Wednesday, October 21, 2015

Star Wars, Super Heroes, and How Relativism Doesn't Satisfy

Today is October 21, 2015, known as "Back to the Future Day" in pop culture circles. In Back to the Future II, today is the pivotal point where Marty travels to the future, Biff steals the time machine, and the entire course of history is changed where the villain becomes triumphant. Marty must restore the timeline so the good guy wins and evil is vanquished.

Another popular movie franchise is also on everyone's lips this week as the last trailer for the seventh installment of the Star Wars saga has been released. I found it interesting that people were lining up and crowding movie theaters to see the trailer for the film! People have already bought tickets to a showing that's two months away. The Avengers and other comic book hero films are similarly popular. All one has to do is look at the top all-time box office grosses to see how superheroes and genre films like Star Wars or Lord of the Rings are massively successful. What's causing all the attraction to these kinds of films?

A Rising Culture of Moral Ambiguity

One reason why my curiosity was piqued at the popularity of these films is their very simple portrayal of good and evil. Star Wars and comic hero films draw very clear lines between good and evil. The characters may have some inner struggles, but they aren't an anti-hero like the television series Dexter or Breaking Bad. Those characters have become more popular as they reflect the moral relativism held by so many people, especially the younger generation. As the television site Flow notes:

Dexter possesses a key element common to a lion's share of the series that critics, fans and scholars laud as contemporary quality television: a central character that is, at best, morally ambiguous and, at worst, either so pathologically self-centered or self-contained that his/her actions stretch our common lexicon for one who has "emotional baggage" that often ends with blood (and lots of it); in other words, "amoral" or "immoral" don't seem quite fit the discursive bill.1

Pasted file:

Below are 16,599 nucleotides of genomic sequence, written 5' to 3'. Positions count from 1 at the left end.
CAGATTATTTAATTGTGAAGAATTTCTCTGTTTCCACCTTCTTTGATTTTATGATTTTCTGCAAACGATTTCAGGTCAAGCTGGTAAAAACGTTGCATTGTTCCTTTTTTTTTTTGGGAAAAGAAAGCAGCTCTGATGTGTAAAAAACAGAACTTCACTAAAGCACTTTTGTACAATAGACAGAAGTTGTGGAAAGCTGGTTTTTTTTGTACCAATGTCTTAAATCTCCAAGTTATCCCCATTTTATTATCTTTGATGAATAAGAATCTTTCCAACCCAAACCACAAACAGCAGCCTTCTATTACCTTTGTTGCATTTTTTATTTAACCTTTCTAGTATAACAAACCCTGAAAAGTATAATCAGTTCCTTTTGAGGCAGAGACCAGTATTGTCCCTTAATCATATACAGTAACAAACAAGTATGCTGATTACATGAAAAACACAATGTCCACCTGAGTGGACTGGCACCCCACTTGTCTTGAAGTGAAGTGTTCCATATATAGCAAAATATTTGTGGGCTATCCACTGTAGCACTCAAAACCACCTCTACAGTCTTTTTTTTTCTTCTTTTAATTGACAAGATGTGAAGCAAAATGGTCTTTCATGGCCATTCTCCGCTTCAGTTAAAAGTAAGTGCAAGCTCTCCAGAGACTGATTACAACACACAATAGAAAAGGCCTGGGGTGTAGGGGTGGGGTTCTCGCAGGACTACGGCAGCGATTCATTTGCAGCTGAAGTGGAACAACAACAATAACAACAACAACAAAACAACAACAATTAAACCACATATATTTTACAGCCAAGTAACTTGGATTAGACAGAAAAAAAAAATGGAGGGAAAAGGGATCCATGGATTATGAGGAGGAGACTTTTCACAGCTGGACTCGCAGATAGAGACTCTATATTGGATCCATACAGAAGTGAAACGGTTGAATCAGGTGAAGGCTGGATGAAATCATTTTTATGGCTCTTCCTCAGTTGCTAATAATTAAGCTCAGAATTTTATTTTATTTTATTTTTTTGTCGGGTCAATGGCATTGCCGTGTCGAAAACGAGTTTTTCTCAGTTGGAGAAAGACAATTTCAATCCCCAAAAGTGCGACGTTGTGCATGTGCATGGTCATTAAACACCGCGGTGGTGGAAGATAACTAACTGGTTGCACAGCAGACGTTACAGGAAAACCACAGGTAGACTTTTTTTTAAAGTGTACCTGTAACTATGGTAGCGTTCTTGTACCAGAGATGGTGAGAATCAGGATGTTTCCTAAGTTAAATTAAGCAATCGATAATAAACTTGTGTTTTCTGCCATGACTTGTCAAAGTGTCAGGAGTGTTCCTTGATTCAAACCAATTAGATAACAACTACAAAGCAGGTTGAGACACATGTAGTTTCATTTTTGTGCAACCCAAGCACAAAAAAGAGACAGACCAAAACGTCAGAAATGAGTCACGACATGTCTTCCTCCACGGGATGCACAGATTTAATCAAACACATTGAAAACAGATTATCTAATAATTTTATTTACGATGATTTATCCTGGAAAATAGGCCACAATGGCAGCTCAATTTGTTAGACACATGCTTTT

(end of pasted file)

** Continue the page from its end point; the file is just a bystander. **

Clearly, the belief that morality is relative is increasing. It is the default position on college campuses today, and students are so entrenched in it they would rather say rape is OK than admit that there are objective values and duties to which we all must conform. The clear good/evil distinction seems out of place in such a world, so why are films that reflect is so incredibly popular, especially with the youth?

How to Kill a Dragon

I think the answer is a simple one. Moral relativism may sound great, but inside most people there's a nagging suspicion that it isn't true. People long for good to triumph and evil to be vanquished. Underneath it all they really want there to be a right and a wrong, a good and an evil, and they want to be able to identify which is which. Hero movies meet this need.

G.K. Chesterton famously observed:
Fairy tales do not give the child the idea of the evil or the ugly; that is in the child already, because it is in the world already. Fairy tales do not give the child his first idea of bogey. What fairy tales give the child is his first clear idea of the possible defeat of bogey. The baby has known the dragon intimately ever since he had an imagination. What the fairy tale provides for him is a St. George to kill the dragon.2
We used to tell myths of knights and dragons to communicate the idea of good conquering evil and right overpowering wrong. I know of no parent who reads such stories to their children any longer. While our film experiences let us escape in the wonder of a world that is morally clear and encourages us to slay our own dragons, our television choices week after week paint in all greys and show how self-justification can be leveraged to help us do what we want, just like Biff Tannen in Back to the Future II. The only question is which timeline will remain as part of our future?


1. "Darkly Dreaming Of Dexter: If Loving Him Is Wrong I Don't Want To Be Right." Flow. Department of Radio-Television-Film, University of Texas at Austin., July 2007. Web. 21 Oct. 2015.
2. Chesterton, G. K. Tremendous Trifles. Project Gutemberg. 5 Jan. 2013. Web. 21 Oct. 2015.

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